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What to Look for More in the Most Economical Car

Updated on May 26, 2018
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Sara has been a Freelance Writer and Editor since 2007, currently in Cincinnati, OH. With a lifelong dream of writing this is it for her!

Are the Cheapest Cars Also the Cheapest to Drive?

Some of the first lists I found that were posted earlier this summer were on the Kelley Blue Book website regarding the “10 Coolest Cars Under $18,000” and the “10 Most Fuel Efficient Cars”. Needless to say none of these car titles overlapped, since almost all of the most fuel efficient cars were of the hybrid variety, and most of the economical cars were of the smaller size. The Volkswagen Jetta was on both lists, though one was the hybrid, and the Honda Civic was also on both lists, though the coupe was under $18,000 and the hybrid was listed as one of the most fuel efficient. Some of the same brand names are seen repeatedly, but apparently the most fuel efficient cars are definitely not the most economically sold cars on the lot. I cannot necessarily be surprised by that fact. So, I looked up some more articles regarding some important facts that I thought I should know before looking for a car myself.

Economy Means More than the Price

I know that personally I am on the road to purchasing another car in the near future and I have been thinking about all of the questions I will have to ask myself before I will have to make that final decision. I figure that only thinking of the type of care that I want along with the initial purchase price would be too hasty of a decision so I had to put together a list of all of the considerations that go along with owning another car and making sure that I decide correctly. I know that my initial concern is what the cost of the car itself will be and possibly the monthly payment, but then after thinking a little I wanted to dig a little further into the most fuel efficient cars out there, and some of the cars that have lowest maintenance costs as well as those with the longest life or highest mileage available, so that I would be able to keep my car the longest for the lowest out-of-pocket cost on my own.

Consider Cars that are Lower-Priced and Also Long-Lasting, Easy Maintenance

Some articles have been written on the least expensive cars to own, considering all of these factors in one when you purchase your next vehicle. Some key points to consider are the average monthly insurance rates, miles-per-gallon of fuel usage, cost of tires, oil changes and other regular maintenance and how often they will be needed, and more.

Note that the link to the article offered here is a bit dated, and there are new auto models on the road today that may offer better results. It's also easy to consider the fact that with the solid manufacturing of many automobiles over the past couple of decades the cost of used vehicles remains higher than when I was a young driver. References seem to compare the inflation rate to fifty years ago, but this is something that seemed to have happened much more recently. It appears that drivers must watch their money closely when purchasing, maintaining and even selling a car.

Always Consider Maintenance and Repairs Down the Road

One of the points that I question on my own concern the issues of maintenance costs and repairs when it comes to the next car I choose to purchase. There was a 2012 article from Business Insider, “These Are The 12 Cheapest Cars For Repairs.” Now, the article starts with the following statement: “The next time you purchase a car, you’ll want to compare prices to ensure you're getting the best upfront deal. But the real expense often comes further down the line, as the car ages.” This is definitely something that car manufacturers and dealerships never mention in their commercials and marketing mailers. I know that many dealerships promote a certain length of time in free oil changes and warranty for certain maintenance or repairs, but how much does that really cover? This article stated from 2011 to 2012 that Toyota was the manufacturer with the least out-pocket expense for “Check Engine”-related repairs, followed by Hyundai and BMW. On the other end of the list, Ford appeared to be the manufacturer that cost customers the most for repairs in that year.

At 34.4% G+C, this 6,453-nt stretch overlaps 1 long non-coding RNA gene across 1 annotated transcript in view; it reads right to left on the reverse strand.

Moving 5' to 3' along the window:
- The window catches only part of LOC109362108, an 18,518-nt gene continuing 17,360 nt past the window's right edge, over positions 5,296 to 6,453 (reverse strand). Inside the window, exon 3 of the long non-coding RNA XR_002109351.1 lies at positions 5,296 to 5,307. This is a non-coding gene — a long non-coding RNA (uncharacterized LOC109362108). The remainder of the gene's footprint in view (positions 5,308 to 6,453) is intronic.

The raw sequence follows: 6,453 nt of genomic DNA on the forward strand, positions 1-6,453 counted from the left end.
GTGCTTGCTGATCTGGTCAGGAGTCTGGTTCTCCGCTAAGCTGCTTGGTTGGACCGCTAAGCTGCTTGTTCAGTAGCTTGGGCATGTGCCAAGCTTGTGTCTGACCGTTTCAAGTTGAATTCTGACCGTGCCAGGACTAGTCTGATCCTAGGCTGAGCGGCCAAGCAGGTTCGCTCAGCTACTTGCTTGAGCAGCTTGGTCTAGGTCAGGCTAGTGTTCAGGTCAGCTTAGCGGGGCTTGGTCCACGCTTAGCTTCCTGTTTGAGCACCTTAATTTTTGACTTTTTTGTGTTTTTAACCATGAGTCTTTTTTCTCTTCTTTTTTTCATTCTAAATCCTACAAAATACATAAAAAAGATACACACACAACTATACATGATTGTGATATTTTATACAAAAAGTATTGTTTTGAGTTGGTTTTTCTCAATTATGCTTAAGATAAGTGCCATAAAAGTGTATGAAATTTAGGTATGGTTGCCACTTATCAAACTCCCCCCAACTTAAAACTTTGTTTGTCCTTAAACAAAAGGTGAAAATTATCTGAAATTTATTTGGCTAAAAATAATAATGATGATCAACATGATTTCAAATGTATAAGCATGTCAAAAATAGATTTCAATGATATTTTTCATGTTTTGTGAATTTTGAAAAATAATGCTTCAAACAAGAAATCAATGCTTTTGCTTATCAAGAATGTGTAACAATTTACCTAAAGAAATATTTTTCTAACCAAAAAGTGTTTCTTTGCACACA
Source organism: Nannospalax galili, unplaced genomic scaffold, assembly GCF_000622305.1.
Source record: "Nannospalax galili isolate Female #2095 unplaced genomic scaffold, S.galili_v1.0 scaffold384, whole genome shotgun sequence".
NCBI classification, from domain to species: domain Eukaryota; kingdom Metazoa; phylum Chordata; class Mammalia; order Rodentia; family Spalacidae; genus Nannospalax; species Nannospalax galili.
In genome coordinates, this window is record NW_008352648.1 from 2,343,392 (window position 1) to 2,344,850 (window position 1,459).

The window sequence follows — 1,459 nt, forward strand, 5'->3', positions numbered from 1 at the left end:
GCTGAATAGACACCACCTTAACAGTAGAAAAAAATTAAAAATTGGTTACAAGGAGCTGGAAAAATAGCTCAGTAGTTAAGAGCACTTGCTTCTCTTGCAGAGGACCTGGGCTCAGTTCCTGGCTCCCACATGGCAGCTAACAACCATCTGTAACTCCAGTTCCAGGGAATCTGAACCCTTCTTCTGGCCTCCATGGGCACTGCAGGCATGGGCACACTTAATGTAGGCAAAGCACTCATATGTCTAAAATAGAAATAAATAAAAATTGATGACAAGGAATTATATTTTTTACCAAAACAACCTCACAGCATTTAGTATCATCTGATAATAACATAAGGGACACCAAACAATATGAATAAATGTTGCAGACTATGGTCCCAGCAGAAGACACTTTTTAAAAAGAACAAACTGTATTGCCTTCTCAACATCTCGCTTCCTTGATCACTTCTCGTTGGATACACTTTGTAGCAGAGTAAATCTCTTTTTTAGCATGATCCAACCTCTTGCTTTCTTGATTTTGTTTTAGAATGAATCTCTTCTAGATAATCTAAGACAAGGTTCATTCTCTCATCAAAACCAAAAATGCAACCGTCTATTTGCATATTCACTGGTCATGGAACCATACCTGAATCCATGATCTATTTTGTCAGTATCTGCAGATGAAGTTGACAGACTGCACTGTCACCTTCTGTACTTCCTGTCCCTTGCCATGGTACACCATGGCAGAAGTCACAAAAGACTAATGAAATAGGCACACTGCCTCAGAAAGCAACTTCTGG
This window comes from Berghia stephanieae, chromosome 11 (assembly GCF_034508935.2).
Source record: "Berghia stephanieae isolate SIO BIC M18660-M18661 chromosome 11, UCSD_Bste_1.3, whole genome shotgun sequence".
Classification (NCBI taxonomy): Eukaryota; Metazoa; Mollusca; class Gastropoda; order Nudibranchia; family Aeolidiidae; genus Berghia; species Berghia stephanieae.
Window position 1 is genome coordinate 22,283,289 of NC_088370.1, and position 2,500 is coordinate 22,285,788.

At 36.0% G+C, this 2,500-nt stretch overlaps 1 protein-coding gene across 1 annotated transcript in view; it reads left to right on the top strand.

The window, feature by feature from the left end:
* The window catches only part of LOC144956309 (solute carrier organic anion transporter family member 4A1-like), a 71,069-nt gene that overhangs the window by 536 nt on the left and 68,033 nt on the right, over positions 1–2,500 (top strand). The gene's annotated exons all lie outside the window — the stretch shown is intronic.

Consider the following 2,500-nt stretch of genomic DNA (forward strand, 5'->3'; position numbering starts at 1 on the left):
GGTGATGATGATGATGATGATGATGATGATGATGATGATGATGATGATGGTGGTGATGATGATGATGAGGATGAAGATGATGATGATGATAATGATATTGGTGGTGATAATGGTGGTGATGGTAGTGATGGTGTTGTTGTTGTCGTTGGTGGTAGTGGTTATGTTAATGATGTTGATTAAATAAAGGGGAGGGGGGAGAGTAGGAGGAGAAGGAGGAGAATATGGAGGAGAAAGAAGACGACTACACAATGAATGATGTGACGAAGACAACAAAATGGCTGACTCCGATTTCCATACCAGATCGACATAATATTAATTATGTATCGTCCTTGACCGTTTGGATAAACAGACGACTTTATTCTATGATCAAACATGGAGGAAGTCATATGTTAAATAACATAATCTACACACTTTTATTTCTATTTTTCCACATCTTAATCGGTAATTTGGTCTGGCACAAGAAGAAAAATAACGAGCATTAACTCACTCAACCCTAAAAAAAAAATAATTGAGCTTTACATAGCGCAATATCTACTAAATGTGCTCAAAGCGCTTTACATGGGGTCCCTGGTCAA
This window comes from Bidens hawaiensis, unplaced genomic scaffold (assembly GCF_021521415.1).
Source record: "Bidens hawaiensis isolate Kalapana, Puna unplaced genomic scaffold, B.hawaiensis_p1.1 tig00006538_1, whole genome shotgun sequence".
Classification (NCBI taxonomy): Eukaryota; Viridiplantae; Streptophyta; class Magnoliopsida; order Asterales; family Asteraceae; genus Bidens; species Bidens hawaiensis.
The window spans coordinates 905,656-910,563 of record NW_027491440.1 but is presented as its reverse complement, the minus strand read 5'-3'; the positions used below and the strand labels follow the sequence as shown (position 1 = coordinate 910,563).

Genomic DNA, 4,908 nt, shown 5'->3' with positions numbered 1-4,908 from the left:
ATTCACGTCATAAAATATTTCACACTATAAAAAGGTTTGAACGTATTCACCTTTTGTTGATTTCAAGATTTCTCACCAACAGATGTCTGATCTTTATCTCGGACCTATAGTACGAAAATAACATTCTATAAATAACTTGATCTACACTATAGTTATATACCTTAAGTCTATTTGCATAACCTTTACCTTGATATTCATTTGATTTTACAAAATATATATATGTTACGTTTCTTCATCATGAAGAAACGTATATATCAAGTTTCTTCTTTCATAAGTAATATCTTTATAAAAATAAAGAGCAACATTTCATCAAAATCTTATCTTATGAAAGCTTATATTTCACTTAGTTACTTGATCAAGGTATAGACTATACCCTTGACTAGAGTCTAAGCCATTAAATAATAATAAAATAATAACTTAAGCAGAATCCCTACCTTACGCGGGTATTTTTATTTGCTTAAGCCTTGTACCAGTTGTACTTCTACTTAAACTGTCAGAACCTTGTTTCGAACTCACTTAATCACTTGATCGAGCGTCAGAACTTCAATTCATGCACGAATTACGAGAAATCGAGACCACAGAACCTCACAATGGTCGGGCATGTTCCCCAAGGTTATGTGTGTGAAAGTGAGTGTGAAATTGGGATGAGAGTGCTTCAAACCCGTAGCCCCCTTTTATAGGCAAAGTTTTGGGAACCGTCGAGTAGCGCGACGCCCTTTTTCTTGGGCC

Two Articles Reference Kelley Blue Book Awards for Ownership

In 2014 two articles were published regarding cars that cost the least to own for the first five years after purchase. These two articles in USA Today and Forbes, referred to the Kelley Blue Book annual ownership awards presented for vehicles in 22 different classes for all types of costs including rate of depreciation, fuel economy, financing, insurance rates, maintenance and repair costs. When KBB evaluates all makes and models of cars they go thoroughly through several details and even long-term ownership costs including potential out-of-pocket expenses that can occur over the first five years to the owner. Even though things like financing and insurance rates can vary by owner, the make and model of the car were used to determine averages for the award lists. The top manufacturers for the second year in a row for both luxury and mainstream ownership were Lexus and Mazda. Mazda was rated at the top for its premium reliability in low transaction prices and high residual values as well as having low fuel economy and usually low insurance costs. Lexus is cited for having among the lowest repair cost among the luxury brands while also having affordable fuel and insurance costs as well.


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